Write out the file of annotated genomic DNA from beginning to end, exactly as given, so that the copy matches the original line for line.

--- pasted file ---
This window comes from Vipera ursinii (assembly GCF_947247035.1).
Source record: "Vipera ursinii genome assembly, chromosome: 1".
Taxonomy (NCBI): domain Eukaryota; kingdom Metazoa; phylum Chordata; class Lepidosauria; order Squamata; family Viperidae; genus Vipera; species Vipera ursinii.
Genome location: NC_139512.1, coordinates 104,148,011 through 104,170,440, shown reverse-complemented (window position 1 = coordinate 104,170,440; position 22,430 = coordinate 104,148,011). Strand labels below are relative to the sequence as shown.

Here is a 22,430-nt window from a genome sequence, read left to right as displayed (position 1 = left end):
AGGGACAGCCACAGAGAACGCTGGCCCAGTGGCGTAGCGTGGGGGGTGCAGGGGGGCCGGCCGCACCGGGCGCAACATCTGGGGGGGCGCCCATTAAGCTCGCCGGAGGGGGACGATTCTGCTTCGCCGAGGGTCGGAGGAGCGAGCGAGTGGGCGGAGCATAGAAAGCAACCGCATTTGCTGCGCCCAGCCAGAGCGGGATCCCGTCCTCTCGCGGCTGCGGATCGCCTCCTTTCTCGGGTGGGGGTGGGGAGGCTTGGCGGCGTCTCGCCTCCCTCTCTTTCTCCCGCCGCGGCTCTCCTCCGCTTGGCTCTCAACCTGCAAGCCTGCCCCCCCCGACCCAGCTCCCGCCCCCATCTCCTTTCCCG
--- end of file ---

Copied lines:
This window comes from Vipera ursinii (assembly GCF_947247035.1).
Source record: "Vipera ursinii genome assembly, chromosome: 1".
Taxonomy (NCBI): domain Eukaryota; kingdom Metazoa; phylum Chordata; class Lepidosauria; order Squamata; family Viperidae; genus Vipera; species Vipera ursinii.
Genome location: NC_139512.1, coordinates 104,148,011 through 104,170,440, shown reverse-complemented (window position 1 = coordinate 104,170,440; position 22,430 = coordinate 104,148,011). Strand labels below are relative to the sequence as shown.

Here is a 22,430-nt window from a genome sequence, read left to right as displayed (position 1 = left end):
AGGGACAGCCACAGAGAACGCTGGCCCAGTGGCGTAGCGTGGGGGGTGCAGGGGGGCCGGCCGCACCGGGCGCAACATCTGGGGGGGCGCCCATTAAGCTCGCCGGAGGGGGACGATTCTGCTTCGCCGAGGGTCGGAGGAGCGAGCGAGTGGGCGGAGCATAGAAAGCAACCGCATTTGCTGCGCCCAGCCAGAGCGGGATCCCGTCCTCTCGCGGCTGCGGATCGCCTCCTTTCTCGGGTGGGGGTGGGGAGGCTTGGCGGCGTCTCGCCTCCCTCTCTTTCTCCCGCCGCGGCTCTCCTCCGCTTGGCTCTCAACCTGCAAGCCTGCCCCCCCCGACCCAGCTCCCGCCCCCATCTCCTTTCCCG